Several factors, including the characteristics of the surgical site, the patient, and the implant surface have been thought to influence RFA measurements.9 Although extensive research has been done to further determine the correlation between these factors and RFA measurements, the results, however, remain highly variable. For example, several authors3,10–13 showed that ISQ values correlated well with bone quality as defined by Lekholm and Zarb.14 Lack of significant correlation between ISQ values and microcomputer tomographic analysis of bone volume density or trabecular connectivity has also been reported.15 Also, RFA measurements have not been shown to correlate with insertion torque16–21 but did show a correlation with cortical bone thickness22 and the cutting resistance at the time of implant placement.23 Implant surface chemistry and finishing did not seem to influence the ISQ values21,24,25 nor did implant diameter.10,25 ISQ values have been reported to be predominantly influenced by the bone structure and, to a lesser degree, by implant length.3,26 Implant length, however, was found to enhance the primary implant stability, as longer implants provided more bone–implant contact area.3,27–29
The success of treatment with dental implants is clearly influenced by both the quality and the quantity of available bone at the implant site.30 Areas of poor bone quality, both cortical and cancellous, have exhibited higher failure rates and weaker primary stability values.2–4,12 Thus, it has been assumed that bone quality is directly related to bone mineral density, which, in turn, affects primary implant stability.31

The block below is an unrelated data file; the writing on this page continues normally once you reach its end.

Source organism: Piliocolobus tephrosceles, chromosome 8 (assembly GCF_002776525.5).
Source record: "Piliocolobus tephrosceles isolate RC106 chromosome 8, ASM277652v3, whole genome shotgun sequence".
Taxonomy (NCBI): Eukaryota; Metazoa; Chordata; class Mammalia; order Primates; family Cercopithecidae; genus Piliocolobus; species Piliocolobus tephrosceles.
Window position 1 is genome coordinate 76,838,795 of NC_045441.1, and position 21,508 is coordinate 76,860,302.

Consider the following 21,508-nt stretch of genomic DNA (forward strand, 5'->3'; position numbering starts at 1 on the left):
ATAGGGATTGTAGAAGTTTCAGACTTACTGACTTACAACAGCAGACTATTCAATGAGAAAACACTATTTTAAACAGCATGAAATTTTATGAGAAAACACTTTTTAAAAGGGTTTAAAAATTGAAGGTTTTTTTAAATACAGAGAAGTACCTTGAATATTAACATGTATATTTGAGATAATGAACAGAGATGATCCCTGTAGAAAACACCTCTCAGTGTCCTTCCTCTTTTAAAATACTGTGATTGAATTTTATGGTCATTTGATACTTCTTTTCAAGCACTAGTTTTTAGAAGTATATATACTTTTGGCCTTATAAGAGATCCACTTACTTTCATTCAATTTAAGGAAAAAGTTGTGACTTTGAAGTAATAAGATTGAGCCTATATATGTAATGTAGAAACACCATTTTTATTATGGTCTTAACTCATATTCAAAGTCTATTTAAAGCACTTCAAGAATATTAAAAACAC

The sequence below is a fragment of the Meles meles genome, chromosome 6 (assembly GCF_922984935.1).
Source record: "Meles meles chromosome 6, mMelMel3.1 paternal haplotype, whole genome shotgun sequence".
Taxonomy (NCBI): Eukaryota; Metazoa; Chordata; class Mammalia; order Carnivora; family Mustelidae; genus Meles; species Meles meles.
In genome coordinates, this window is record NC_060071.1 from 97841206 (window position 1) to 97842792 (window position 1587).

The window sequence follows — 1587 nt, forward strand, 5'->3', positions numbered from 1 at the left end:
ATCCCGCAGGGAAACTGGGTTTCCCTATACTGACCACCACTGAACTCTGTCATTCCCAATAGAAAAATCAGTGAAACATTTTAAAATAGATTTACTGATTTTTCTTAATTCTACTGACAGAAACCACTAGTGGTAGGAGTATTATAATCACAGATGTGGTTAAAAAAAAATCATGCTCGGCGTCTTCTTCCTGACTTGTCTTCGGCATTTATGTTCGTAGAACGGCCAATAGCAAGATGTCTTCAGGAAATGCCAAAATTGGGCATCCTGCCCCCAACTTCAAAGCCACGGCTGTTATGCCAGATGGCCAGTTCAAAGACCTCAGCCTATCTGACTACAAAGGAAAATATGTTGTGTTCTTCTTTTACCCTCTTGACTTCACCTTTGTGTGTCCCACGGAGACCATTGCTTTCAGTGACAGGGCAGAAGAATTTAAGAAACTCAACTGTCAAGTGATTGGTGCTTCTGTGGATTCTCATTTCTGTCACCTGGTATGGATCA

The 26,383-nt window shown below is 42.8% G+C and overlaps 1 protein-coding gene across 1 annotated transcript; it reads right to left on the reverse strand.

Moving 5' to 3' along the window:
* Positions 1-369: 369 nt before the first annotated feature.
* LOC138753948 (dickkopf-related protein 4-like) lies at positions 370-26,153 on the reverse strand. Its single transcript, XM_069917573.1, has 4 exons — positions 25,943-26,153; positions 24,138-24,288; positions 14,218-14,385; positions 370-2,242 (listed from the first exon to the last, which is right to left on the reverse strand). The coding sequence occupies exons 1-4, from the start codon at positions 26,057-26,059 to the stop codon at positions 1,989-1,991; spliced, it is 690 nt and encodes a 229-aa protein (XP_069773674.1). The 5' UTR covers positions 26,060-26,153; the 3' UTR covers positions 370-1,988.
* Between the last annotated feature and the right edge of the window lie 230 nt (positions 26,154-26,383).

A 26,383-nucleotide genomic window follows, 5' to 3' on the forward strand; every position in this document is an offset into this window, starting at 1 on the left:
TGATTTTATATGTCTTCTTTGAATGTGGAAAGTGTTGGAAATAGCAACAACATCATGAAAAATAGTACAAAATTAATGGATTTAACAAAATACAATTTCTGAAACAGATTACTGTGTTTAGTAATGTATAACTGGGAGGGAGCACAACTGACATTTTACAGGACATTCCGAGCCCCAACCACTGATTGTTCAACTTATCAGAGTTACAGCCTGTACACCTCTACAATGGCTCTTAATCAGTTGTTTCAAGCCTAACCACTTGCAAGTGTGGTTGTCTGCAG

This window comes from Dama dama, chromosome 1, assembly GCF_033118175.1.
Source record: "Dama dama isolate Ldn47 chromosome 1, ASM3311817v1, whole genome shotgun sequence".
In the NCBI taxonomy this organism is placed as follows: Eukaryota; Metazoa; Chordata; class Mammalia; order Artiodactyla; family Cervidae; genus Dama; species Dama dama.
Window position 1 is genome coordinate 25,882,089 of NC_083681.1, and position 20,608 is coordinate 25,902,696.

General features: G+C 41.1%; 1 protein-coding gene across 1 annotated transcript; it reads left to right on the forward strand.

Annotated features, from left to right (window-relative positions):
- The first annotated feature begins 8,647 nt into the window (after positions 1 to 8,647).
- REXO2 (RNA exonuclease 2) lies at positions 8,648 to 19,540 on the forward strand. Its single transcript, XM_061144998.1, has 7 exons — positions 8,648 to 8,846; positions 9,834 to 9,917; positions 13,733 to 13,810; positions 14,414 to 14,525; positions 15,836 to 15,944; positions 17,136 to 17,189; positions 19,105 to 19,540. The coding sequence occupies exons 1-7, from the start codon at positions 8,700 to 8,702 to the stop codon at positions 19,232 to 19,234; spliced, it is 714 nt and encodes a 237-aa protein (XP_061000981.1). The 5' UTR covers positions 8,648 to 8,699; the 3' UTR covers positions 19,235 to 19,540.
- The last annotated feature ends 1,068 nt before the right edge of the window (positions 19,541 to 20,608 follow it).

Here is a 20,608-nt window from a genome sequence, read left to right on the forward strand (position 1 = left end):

In addition, Misch suggested that computerized tomography (CT) can be used for the objective quantification of direct density measurements of bone, expressed in Hounsfield units (HU).30 Ever since Schwarz et al33 introduced cone beam computerized tomography (CBCT) as a preoperative imaging examination technique, its use has been increasingly popular in implant dentistry.31 CBCT provides a 3-dimensional, cross-sectional analysis of the mineral density of jaw bone in specified sites, as well as allows for the direct linear measurement of the bone in those dimensions.31
Studies have shown that ISQ values increase with time after implant placement. This might be related to the increase in the stiffness of an implant in the surrounding tissues that occurs during the healing phase. ISQ values increased significantly during the healing phase before reaching a plateau between 6 and 8 weeks.35
Hence, the main purpose of this study was to see if a modified drilling protocol for implant placement could yield similar primary stability levels (ISQ values) in all 4 types of alveolar bone.